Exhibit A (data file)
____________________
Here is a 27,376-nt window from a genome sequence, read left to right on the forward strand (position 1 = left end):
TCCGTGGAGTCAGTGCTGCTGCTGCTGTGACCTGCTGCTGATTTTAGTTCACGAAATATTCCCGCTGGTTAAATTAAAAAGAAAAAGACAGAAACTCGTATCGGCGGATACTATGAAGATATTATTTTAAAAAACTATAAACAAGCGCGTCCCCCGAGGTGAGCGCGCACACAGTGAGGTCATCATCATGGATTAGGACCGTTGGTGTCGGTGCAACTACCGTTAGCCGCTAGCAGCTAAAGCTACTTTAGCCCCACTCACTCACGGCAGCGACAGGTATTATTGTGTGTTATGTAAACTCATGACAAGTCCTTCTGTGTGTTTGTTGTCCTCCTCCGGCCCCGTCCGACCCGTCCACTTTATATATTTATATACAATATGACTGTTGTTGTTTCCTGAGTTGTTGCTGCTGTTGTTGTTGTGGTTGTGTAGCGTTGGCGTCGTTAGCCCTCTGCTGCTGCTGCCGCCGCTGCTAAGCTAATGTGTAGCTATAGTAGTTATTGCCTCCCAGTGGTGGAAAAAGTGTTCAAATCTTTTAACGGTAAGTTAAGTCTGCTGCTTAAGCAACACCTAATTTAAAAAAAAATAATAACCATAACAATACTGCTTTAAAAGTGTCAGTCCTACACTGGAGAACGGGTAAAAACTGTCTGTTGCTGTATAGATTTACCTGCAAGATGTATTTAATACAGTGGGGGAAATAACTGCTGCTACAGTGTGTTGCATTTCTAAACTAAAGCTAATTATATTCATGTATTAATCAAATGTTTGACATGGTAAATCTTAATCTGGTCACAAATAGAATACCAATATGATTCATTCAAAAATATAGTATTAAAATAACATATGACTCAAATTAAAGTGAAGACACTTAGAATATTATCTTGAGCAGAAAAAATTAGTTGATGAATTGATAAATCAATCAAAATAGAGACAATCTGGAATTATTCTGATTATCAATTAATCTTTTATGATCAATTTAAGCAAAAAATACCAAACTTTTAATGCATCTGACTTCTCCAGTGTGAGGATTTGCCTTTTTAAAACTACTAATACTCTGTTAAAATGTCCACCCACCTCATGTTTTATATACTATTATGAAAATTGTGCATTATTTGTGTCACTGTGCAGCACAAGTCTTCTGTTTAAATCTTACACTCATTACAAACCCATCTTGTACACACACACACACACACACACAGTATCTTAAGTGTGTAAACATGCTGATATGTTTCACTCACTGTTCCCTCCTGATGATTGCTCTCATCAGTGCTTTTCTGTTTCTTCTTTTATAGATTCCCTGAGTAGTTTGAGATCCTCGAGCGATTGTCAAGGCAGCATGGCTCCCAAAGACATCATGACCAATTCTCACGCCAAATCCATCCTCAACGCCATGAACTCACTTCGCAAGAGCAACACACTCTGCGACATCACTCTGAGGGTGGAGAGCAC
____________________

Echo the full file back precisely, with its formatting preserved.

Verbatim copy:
Here is a 27,376-nt window from a genome sequence, read left to right on the forward strand (position 1 = left end):
TCCGTGGAGTCAGTGCTGCTGCTGCTGTGACCTGCTGCTGATTTTAGTTCACGAAATATTCCCGCTGGTTAAATTAAAAAGAAAAAGACAGAAACTCGTATCGGCGGATACTATGAAGATATTATTTTAAAAAACTATAAACAAGCGCGTCCCCCGAGGTGAGCGCGCACACAGTGAGGTCATCATCATGGATTAGGACCGTTGGTGTCGGTGCAACTACCGTTAGCCGCTAGCAGCTAAAGCTACTTTAGCCCCACTCACTCACGGCAGCGACAGGTATTATTGTGTGTTATGTAAACTCATGACAAGTCCTTCTGTGTGTTTGTTGTCCTCCTCCGGCCCCGTCCGACCCGTCCACTTTATATATTTATATACAATATGACTGTTGTTGTTTCCTGAGTTGTTGCTGCTGTTGTTGTTGTGGTTGTGTAGCGTTGGCGTCGTTAGCCCTCTGCTGCTGCTGCCGCCGCTGCTAAGCTAATGTGTAGCTATAGTAGTTATTGCCTCCCAGTGGTGGAAAAAGTGTTCAAATCTTTTAACGGTAAGTTAAGTCTGCTGCTTAAGCAACACCTAATTTAAAAAAAAATAATAACCATAACAATACTGCTTTAAAAGTGTCAGTCCTACACTGGAGAACGGGTAAAAACTGTCTGTTGCTGTATAGATTTACCTGCAAGATGTATTTAATACAGTGGGGGAAATAACTGCTGCTACAGTGTGTTGCATTTCTAAACTAAAGCTAATTATATTCATGTATTAATCAAATGTTTGACATGGTAAATCTTAATCTGGTCACAAATAGAATACCAATATGATTCATTCAAAAATATAGTATTAAAATAACATATGACTCAAATTAAAGTGAAGACACTTAGAATATTATCTTGAGCAGAAAAAATTAGTTGATGAATTGATAAATCAATCAAAATAGAGACAATCTGGAATTATTCTGATTATCAATTAATCTTTTATGATCAATTTAAGCAAAAAATACCAAACTTTTAATGCATCTGACTTCTCCAGTGTGAGGATTTGCCTTTTTAAAACTACTAATACTCTGTTAAAATGTCCACCCACCTCATGTTTTATATACTATTATGAAAATTGTGCATTATTTGTGTCACTGTGCAGCACAAGTCTTCTGTTTAAATCTTACACTCATTACAAACCCATCTTGTACACACACACACACACACACACAGTATCTTAAGTGTGTAAACATGCTGATATGTTTCACTCACTGTTCCCTCCTGATGATTGCTCTCATCAGTGCTTTTCTGTTTCTTCTTTTATAGATTCCCTGAGTAGTTTGAGATCCTCGAGCGATTGTCAAGGCAGCATGGCTCCCAAAGACATCATGACCAATTCTCACGCCAAATCCATCCTCAACGCCATGAACTCACTTCGCAAGAGCAACACACTCTGCGACATCACTCTGAGGGTGGAGAGCAC